say. Oh, by the way, Mike Fisch looks into a
new facet of the Ann Arbor comedy
scene. The cover photo of Comedy Jam
performer/organizer Mike Binder was taken
by Daily photographer Andi Schreiber. See
With new vinyl in the stores and a New York
show scheduled on October 8th, Map of the
World is charting their course as Ann Arbor's
premiere new music band. Although band
members Khalid Hanifi and Sophia Hanifi were
sometimes misleading during the interview,
you'll get the picture. See page 3.
High-profile star gazer Carl Sagan has again
hit the public eye with the publication of his fir-
st novel, entitled Contact. The public loved his
explanation of the universe, but can he predict
its future in absorbing fiction as well? See
Double feature: An interview with the am-
bitious new leader of the University's theatre
department and professional theatre program,
and a preview of the program's first produc-
tion. Read about a man and his theatre depar-
tment. See page 5.
This regular feature of Weekend magazine
proves there's more to Ann Arbor nightlife
than walking around smashingrbottles. And
let's not forget afternoon and morninglife. En-
tertainments is your guide to what's playing in
campus and first-run films, concerts of all kin-
ds, theatre, and dance. And for the day when
nothing quite looks good, check out the "Fur-
thermore" listings. See page 6.
Food for thought
Hunger abatement, like many primal con-
cerns, is a priority occupation of collegiate life.
While food as sophisticated entertainment is
often subverted by budgetary considerations,
it is essential to keep abreast of the diversity of
eats - to be prepared for any sudden or
calcualted mood shift - and fill the tank ac-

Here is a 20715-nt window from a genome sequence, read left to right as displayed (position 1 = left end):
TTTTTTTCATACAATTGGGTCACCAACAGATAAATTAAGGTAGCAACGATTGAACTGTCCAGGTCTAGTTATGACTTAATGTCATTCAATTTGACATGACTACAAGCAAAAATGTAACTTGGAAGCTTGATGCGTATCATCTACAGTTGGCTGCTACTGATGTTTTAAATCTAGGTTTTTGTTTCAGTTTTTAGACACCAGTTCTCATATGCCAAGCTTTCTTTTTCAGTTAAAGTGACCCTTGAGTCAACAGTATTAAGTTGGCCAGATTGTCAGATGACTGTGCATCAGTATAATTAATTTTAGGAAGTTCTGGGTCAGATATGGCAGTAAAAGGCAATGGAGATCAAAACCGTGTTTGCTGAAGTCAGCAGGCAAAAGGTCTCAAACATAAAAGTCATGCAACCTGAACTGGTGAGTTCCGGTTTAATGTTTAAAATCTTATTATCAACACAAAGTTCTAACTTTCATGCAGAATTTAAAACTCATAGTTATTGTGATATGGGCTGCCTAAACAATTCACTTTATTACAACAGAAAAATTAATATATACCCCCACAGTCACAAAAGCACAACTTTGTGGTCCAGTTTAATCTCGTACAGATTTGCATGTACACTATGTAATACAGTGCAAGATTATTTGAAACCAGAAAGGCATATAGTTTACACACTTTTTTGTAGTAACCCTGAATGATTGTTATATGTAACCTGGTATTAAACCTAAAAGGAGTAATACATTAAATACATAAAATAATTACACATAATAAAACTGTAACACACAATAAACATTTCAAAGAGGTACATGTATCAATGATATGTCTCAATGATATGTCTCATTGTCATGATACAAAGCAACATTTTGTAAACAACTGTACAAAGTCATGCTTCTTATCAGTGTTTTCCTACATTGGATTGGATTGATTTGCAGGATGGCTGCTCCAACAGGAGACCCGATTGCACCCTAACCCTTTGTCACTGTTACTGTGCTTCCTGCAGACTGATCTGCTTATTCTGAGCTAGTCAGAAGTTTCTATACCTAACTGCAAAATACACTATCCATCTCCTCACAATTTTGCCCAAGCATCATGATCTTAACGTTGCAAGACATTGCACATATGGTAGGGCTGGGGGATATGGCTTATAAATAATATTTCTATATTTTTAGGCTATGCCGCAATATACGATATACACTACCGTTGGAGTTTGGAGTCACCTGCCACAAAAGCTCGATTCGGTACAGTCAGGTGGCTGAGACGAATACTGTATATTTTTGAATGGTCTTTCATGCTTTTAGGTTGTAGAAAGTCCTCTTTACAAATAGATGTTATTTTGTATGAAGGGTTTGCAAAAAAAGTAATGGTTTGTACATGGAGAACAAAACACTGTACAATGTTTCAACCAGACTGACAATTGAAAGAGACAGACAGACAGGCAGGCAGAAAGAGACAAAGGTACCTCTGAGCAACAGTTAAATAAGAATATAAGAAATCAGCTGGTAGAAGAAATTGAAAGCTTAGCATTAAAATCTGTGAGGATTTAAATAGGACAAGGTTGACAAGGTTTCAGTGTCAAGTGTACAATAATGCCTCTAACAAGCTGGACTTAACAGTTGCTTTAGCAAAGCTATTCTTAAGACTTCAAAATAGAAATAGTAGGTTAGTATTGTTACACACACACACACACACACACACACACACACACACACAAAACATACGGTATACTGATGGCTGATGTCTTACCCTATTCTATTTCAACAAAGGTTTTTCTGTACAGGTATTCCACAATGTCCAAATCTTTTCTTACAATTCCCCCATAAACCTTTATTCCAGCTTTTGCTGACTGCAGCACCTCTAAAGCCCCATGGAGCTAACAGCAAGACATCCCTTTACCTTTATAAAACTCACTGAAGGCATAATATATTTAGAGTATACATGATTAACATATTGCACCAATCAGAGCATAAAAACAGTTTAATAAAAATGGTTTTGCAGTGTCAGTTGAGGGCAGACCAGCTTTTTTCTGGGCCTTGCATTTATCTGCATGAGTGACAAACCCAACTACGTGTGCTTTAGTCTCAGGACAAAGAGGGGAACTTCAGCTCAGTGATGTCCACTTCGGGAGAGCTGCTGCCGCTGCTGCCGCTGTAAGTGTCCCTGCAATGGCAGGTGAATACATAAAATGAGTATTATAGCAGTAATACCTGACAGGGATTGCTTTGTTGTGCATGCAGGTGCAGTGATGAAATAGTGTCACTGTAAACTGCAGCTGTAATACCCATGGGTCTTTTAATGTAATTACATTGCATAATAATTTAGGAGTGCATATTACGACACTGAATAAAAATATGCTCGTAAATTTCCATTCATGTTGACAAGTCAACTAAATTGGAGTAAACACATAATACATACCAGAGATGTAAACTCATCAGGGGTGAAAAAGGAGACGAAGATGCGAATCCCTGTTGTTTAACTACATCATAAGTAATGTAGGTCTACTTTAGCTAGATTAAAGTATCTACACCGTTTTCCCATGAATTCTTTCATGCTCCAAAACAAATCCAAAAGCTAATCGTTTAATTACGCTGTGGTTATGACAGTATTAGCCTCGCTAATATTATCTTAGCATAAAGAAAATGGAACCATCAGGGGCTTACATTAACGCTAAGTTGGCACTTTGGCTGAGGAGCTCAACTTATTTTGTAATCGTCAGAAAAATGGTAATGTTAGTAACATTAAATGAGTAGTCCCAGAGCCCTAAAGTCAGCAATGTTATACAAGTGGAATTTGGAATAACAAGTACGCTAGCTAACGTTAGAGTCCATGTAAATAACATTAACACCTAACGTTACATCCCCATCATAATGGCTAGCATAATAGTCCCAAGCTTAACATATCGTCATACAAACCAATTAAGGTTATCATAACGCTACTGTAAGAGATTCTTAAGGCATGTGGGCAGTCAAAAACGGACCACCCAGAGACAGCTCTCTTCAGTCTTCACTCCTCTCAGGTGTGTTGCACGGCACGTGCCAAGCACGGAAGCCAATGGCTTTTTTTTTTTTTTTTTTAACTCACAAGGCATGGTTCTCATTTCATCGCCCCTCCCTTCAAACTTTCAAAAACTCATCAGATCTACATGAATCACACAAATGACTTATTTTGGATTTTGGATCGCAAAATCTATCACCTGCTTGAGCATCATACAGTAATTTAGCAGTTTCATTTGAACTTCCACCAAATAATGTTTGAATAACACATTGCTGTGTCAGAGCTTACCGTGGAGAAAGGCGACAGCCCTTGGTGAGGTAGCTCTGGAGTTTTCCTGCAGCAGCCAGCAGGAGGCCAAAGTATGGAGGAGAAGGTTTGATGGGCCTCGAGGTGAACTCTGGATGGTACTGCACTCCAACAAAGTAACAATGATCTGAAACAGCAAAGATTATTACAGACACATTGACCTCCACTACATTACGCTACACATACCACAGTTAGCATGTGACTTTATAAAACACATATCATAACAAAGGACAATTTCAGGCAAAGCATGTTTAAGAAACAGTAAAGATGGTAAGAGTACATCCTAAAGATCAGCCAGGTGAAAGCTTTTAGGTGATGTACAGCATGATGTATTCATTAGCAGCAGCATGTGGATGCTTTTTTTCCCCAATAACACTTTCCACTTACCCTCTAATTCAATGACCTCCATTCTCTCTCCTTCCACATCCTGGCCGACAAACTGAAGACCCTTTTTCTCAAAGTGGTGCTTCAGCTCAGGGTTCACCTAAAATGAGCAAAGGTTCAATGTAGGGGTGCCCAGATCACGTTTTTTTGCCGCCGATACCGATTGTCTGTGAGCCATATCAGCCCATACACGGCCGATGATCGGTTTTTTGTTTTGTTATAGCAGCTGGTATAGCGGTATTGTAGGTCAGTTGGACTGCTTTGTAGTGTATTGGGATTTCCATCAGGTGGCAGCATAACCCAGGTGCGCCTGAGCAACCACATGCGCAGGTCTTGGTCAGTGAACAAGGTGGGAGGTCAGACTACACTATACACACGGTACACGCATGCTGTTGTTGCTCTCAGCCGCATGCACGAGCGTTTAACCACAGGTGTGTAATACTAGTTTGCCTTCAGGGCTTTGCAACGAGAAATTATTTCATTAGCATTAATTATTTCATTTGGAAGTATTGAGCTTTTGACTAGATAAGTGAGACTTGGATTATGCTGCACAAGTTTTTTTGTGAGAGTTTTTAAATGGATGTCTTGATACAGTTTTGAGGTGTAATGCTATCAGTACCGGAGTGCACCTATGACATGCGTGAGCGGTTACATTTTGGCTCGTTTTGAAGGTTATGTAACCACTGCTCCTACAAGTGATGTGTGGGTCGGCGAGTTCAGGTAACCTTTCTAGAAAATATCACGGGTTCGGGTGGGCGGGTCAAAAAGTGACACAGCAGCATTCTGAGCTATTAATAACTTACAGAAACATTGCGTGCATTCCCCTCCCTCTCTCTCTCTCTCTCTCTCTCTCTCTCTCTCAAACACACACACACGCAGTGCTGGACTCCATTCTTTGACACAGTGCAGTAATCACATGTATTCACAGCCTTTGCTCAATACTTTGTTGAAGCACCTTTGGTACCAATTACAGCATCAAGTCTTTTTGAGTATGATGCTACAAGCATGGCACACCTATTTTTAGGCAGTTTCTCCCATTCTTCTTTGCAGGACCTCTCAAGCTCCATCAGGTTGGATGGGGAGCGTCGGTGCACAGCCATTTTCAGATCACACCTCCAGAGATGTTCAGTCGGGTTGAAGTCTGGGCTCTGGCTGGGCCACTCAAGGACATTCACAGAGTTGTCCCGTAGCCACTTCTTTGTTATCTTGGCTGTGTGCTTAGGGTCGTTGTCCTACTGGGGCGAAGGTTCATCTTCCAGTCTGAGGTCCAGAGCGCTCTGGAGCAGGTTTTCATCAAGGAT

cordingly. See page 11.
«.s P' ' ,rk
' ,. f
T AKE A LOOK at the photograph on the left: That's
entertainment. Now look at the photo at the right:
That's entertainment. Stand back predatory logicians,
entertainment is what entertains.
If you think about it, is screwball comedy any less
sacrosanct than Greek tragedy? Is one on a high altar
and the other merely candy for the mind? Or are they
both just mind food, a sacrifice to no one but oneself?
Isn't the idea of pulling the chair out from under
someone at least as old as the concept of the fall of
man? Do classical music and literature really have a
monopoly on universal, timeless expression? Was
Beethoven tapping anything more primeval than the
It's questions like this that make this week's
magazine look ideal, or at least something both John
Candy and Rostropovich could sink their teeth into.
O.K., so maybe it's not quite ideal - there aren't any
reviews of movies or classical events this week - but
you get the idea. The magazine will be as diverse as it
can be every week; we're trying for one of everything,
and more of what everyone likes.
Oh, by the way, keep those letters piling in. We'll rent
another building if we have to.
Mail a piece of your mind to:
c/o The Michigan Daily
Ann Arbor, Michigan 48109
- - ._
Magazine Editor ........................Chris Lauer
List Editor............................ Joyce Welsh
Contributing Editor .................. Randall Stone
Cover/Graphics .................... Peter Williams
Business Manager ......
Sales Manager .........
Assistant Sales Manager
... Dawn Willacker
.Mary Anne Hogan
. .. .0.0 ..
The magazine is edited and managed by students on the staff of The
Michigan Daily at 420 Maynard, Ann Arbor, Michigan 48109. Copyright 1985,
The Michigan Daily. Weekend, (313) 763-0370; News, 764-0552; Circulation,
754-0558; Display Advertising, 764-0554.
2 Weekend/Friday. October 4. 1985